Last week’s health care fiasco could end up being a positive experience for President Donald Trump if he learns a few obvious lessons. (Spoiler alert: He won’t.)
The first thing that should dawn on Trump is that the warring Republican factions in Congress have multiple agendas, none of which remotely resembles his own.
This is why the bill that House Speaker Paul Ryan was forced to withdraw on Friday – the abominable American Health Care Act – made such a cruel mockery of Trump’s expansive campaign promises.
A “populist” president who promised health insurance “for everybody” ended up supporting legislation that would have taken away coverage from 24 million people. Many, if not most, of the victims would have been working-class voters – the “forgotten Americans” Trump claimed to champion.
Now that he has time, maybe he will actually read the bill (or have someone summarize it for him) and realize how truly awful it was.
You don’t have to be a policy wonk to recognize that replacing income-based subsidies with less generous across-the-board tax credits would mean a net transfer of resources from poorer to wealthier people.
That’s just fine with Ryan and the “mainstream” House Republicans who hung in there with legislation that Ronald Reagan or even Barry Goldwater would have considered extreme.
For members of the Freedom Caucus, however, the bill didn’t go nearly far enough. They wanted to strip away the requirement that health insurance policies cover eventualities such as maternity, hospitalization, emergency care, mental illness – basically, all the reasons anyone would need insurance in the first place.
These ultra-radicals believe health care is like any other product and the free market should be allowed to work its magic. To them, it’s irrelevant that the question is who lives and who dies.
As Trump lobbied House Republicans to support the AHCA, according to The Washington Post, he kept asking aides, “Is this really a good bill?” They assured him it was, but on some level, he must have known the truth was an emphatic no. What happened to those fabled Trumpian instincts?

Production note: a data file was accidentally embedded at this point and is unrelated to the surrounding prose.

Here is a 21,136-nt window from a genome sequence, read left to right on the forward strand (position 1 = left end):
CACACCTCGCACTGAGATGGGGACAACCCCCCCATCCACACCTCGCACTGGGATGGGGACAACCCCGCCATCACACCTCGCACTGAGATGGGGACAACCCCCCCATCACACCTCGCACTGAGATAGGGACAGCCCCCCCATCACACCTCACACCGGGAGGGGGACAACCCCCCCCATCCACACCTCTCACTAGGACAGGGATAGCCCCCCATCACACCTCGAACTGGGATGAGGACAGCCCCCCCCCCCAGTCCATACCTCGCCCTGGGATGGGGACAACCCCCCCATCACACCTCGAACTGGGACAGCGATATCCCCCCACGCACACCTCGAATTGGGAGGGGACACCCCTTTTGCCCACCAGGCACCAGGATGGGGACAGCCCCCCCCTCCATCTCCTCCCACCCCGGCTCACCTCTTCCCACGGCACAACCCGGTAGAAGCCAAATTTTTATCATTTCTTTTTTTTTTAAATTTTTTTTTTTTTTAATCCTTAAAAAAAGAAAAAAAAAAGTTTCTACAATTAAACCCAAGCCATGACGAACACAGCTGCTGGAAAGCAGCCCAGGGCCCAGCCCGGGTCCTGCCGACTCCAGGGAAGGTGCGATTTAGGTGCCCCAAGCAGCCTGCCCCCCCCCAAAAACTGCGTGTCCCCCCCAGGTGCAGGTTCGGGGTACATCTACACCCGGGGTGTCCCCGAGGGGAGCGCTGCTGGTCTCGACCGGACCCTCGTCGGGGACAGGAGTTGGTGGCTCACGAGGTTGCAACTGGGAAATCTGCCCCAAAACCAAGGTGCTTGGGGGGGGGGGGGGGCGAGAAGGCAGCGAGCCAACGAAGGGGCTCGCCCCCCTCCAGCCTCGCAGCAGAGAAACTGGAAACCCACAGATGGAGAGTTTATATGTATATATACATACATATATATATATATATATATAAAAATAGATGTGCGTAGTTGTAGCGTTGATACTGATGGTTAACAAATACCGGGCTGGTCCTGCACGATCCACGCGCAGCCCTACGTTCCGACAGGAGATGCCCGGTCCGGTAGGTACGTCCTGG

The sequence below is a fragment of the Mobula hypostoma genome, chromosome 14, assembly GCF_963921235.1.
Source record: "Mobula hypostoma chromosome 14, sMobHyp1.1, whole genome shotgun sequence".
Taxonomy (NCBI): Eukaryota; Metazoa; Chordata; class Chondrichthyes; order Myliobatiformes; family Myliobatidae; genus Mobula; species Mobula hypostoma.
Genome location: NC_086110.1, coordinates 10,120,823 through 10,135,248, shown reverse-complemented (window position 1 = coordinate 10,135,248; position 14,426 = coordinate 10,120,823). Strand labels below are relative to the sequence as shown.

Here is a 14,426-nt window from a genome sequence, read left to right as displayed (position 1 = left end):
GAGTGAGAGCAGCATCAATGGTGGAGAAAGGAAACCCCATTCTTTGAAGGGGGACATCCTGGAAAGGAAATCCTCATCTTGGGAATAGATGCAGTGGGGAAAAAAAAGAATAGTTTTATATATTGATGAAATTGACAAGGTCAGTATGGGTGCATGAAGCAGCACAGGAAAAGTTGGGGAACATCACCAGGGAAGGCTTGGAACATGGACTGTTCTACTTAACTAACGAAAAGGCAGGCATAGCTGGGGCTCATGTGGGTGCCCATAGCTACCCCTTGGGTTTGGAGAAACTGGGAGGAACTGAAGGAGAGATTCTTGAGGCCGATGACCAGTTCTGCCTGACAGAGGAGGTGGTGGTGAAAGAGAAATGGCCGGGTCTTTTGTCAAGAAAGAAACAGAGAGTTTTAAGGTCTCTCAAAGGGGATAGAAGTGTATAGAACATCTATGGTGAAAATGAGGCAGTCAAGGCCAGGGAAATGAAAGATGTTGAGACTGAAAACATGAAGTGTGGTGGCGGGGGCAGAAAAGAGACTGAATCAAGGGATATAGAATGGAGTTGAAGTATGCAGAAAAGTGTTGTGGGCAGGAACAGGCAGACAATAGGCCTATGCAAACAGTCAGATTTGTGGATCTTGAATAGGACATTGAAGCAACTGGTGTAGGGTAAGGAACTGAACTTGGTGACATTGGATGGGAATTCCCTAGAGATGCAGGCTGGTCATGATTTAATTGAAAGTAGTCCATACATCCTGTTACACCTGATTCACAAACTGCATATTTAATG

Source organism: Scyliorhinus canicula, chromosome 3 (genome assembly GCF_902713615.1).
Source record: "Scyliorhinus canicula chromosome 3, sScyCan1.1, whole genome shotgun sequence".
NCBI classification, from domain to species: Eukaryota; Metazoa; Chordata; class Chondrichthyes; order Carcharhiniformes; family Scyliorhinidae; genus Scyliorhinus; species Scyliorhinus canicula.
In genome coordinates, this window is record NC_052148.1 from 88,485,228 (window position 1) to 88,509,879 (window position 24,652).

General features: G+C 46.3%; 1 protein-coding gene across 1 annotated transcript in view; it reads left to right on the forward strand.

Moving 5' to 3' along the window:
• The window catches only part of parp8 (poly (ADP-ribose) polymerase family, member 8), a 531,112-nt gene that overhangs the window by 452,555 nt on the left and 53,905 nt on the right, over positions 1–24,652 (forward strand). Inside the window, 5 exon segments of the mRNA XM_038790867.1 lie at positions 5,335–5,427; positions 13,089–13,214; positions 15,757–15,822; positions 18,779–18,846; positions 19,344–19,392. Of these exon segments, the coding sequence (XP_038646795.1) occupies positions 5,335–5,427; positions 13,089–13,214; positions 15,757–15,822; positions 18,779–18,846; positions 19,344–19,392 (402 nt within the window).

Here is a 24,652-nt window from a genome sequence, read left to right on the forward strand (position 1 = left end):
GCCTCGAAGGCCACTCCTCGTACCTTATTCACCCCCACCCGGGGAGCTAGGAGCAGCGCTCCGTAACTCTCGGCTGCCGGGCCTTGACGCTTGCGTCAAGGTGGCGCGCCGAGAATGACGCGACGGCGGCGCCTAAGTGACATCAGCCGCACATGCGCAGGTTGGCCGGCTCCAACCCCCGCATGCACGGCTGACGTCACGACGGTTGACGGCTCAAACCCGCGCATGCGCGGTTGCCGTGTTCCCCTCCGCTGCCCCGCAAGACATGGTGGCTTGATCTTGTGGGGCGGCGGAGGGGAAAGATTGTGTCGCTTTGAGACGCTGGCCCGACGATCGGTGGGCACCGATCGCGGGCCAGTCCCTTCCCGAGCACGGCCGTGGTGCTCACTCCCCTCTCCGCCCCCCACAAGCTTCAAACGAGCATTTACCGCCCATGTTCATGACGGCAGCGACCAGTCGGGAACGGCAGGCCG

The president let himself be convinced by Ryan that health care would be an easy win. That should make him wary of going down another garden path with a speaker who can’t even marshal his own chamber, let alone produce important legislation with a chance of making it through the Senate.
Yet Trump seems ready to make the same mistake with tax reform. (Note to the president: If Ryan is saying “trust me on this one,” don’t.)
The same dynamic is shaping up. House Republicans will all agree on tax cuts, just as they all agreed that the Affordable Care Act should be repealed. The Freedom Caucus will make extreme demands. Ryan will accommodate many of them.
The end result will be legislation that is more about ideology than policy. The wealthy will benefit enormously, the middle class hardly at all, and the working class will suffer.
Such a bill could never win 60 votes in the Senate. Only more modest changes that don’t balloon the deficit qualify for the “reconciliation” process under which Majority Leader Mitch McConnell can pass legislation by simple majority – and if just three Republicans balk, even such a limited bill would fail.
Trump should wonder why someone on his staff isn’t explaining all of this to him and trying to come up with an appropriate strategy.
Chief of Staff Reince Priebus and budget director Mick Mulvaney were supposed to know how to get things done in Washington. Strategist Steve Bannon reportedly tried to bully Freedom Caucus members, who instead seem to have stiffened their resolve. Advisers Jared Kushner and his wife, Trump’s daughter Ivanka, went skiing.
Meanwhile, Trump’s approval, as measured by Gallup, stood Monday at 36 percent – a stunning new low. The financial markets seem a bit shaky as investors worry about the administration’s competence. If this were a business, the CEO would be reading up on Chapter 11.
During the campaign, Trump was nothing if not headstrong. Yet in office he has let others lead – and is getting nowhere. He could still change course. He could get rid of the sycophantic aides who spend so much time blaming each other.
He could focus on parts of his agenda, such as infrastructure, that have popular support, including among Democrats.
But that would mean acknowledging his mistakes thus far. Don’t hold your breath.
Eugene Robinson is a Pulitzier Prize winning columnist for The Washington Post. Reach him by email at email@example.com.